Some will appreciate the extra space in the third-row seats; others will bemoan the fact cargo space has dropped by more than 100 litres to 477 litres (with the third row seats folded).The second-row seats no longer tumble flat in a one-touch operation but the flipside is they add another 300mm to cargo length, so that Ikea table will almost certainly fit in the back. The front end is a smart-looking unit, with horizontal layers that contrast with the Triton-inspired round fog lamps on the Aspire.


ANCAP has rated the Outlander as a five-star car. A reinforced passenger cell uses more high-tensile metals and there are seven airbags to protect the occupants. The only area the Outlander copped criticism was the bonnet edge, with not enough give on the area where kids’ heads come into contact with the car. Its overall score of 35.58 out of 37 was just behind the Honda CR-V and Volvo XC60 in the mid-sized SUV ratings.


Sometimes bigger isn’t better. That’s the case with the ride on the range-topping Aspire’s 18-inch rims against the 16s fitted to the ES and LS models. The lower profile rubber gives a jittery ride on minor irregularities at speeds over 80km/h. The extra sidewall on the 16s soaks up the same bumps rather than send them into the cabin.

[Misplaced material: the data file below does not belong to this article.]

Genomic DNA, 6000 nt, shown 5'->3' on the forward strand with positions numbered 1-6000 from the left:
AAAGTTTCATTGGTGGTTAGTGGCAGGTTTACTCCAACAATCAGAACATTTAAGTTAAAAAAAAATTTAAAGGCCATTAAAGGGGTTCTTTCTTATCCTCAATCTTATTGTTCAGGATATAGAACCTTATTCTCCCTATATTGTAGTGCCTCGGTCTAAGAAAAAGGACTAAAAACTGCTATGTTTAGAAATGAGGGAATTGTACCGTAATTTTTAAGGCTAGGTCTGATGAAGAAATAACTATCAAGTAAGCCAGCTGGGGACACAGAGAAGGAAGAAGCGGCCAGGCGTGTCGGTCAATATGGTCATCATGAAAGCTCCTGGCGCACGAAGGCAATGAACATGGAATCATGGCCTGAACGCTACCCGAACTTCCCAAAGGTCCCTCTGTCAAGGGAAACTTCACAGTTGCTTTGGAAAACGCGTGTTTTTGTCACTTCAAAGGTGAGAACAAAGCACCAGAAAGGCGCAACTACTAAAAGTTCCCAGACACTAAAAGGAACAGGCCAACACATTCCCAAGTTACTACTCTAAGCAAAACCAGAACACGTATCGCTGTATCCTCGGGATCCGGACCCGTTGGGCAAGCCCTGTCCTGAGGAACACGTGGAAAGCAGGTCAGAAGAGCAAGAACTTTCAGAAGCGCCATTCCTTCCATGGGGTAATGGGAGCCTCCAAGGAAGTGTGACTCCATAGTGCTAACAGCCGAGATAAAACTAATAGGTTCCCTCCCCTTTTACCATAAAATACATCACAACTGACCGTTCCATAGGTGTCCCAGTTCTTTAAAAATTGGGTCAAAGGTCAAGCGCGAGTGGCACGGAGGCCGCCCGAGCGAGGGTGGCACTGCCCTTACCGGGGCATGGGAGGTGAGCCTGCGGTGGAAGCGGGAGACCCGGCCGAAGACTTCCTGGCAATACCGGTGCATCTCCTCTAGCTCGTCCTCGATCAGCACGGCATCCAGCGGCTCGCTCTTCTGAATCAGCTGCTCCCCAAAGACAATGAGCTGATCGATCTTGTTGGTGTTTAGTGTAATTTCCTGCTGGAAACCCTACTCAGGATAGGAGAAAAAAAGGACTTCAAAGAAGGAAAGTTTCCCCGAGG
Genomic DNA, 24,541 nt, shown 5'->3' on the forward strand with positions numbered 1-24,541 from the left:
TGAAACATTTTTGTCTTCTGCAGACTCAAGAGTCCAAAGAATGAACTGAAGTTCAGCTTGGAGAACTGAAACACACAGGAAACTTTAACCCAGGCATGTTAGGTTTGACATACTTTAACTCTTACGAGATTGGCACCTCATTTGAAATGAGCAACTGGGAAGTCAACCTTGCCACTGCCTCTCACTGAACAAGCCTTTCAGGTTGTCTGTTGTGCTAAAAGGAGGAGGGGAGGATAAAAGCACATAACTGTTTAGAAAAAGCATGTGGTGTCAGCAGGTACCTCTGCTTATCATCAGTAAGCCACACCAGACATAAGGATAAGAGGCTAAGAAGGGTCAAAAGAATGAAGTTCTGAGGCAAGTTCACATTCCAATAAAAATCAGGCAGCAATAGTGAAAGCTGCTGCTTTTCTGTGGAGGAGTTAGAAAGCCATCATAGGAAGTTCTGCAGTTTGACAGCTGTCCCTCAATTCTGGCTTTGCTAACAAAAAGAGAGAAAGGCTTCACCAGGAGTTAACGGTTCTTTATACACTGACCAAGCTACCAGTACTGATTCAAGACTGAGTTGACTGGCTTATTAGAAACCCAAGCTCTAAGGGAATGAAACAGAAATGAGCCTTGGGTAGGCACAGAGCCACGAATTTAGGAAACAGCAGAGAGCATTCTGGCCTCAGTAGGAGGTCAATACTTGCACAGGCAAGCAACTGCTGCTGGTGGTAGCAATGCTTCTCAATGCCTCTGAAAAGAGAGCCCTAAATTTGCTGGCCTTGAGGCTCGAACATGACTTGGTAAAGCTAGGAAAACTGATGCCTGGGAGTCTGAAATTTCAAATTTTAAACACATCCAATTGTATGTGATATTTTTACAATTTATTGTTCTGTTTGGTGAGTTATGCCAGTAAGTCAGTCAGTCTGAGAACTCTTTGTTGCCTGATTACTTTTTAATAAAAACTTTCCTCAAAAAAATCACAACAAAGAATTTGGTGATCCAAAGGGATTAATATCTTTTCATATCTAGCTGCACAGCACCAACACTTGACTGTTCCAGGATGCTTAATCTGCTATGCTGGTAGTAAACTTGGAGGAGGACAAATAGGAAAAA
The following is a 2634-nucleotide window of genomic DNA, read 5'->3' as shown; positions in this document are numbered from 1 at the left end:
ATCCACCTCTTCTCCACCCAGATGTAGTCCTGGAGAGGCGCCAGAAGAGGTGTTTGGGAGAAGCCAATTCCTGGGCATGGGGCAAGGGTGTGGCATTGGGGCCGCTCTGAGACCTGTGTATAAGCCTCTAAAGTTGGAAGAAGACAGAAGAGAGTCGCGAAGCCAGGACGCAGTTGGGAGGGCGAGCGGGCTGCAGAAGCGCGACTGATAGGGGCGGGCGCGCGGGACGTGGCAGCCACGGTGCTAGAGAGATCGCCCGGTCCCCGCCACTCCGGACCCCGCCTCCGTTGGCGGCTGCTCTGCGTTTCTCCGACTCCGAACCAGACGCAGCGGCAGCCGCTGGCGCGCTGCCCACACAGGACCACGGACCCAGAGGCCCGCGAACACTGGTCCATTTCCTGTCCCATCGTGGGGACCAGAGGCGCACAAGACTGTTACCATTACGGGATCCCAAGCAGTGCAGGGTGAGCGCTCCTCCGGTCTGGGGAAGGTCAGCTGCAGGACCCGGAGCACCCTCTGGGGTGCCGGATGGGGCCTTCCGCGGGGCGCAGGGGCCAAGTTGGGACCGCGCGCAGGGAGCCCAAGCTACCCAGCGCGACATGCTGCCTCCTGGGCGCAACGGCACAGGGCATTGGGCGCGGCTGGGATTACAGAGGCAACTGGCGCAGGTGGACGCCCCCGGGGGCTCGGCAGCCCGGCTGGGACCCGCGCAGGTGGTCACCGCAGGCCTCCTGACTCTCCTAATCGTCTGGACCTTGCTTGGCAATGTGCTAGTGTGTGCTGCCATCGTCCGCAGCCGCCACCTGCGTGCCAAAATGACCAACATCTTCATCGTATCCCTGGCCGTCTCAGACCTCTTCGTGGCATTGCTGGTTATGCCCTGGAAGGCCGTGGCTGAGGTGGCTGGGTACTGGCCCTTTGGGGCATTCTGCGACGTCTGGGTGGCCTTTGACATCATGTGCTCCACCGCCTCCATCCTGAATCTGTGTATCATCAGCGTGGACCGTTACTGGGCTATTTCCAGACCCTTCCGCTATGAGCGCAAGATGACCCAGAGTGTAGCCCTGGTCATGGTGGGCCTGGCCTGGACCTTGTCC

There’s a bit of road noise from either set but interior noise is decibels lower than before. The suspension is adequate, though pitch and body roll isn’t as composed as a Mazda CX-5 or Subaru Forester. The 2.2-litre turbodiesel is the pick of the engines and the paddle shifters - solid metal ones, not flimsy plastic jobs - help maintain momentum uphill when the automatic transmission’s default drive mode tends to upshift early and drop below the 2000rpm threshold where things get interesting.

The 2.4-litre petrol does a commendable job, despite being handicapped by a CVT that drones under load like an economics lecturer. The 2.0-litre petrol is a fleet or inner-city special. The five-speed manual it is mated with is good but buyers increasingly want a self-shifter and in this case that’s the CVT.  Most potential private owners who compare the two petrols will spend the extra $2K for the 2.4.

In the real world the entry donk will probably use more fuel than its big brother because it has to work harder to achieve comparable acceleration. There’s an Eco mode to help grow leaves on a digital tree. Mitsubishi says it helps modify driving habits; I turn it off. When most drivers will accelerate into a non-existent gap to stop a fellow motorist from changing lanes, those deciduous leaves are going to drop off the dash, so I can’t see it reforming the masses.